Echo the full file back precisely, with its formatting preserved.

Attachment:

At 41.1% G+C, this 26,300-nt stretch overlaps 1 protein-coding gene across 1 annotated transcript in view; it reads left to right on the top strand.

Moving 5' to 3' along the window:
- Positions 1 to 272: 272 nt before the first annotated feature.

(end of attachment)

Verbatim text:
At 41.1% G+C, this 26,300-nt stretch overlaps 1 protein-coding gene across 1 annotated transcript in view; it reads left to right on the top strand.

Moving 5' to 3' along the window:
- Positions 1 to 272: 272 nt before the first annotated feature.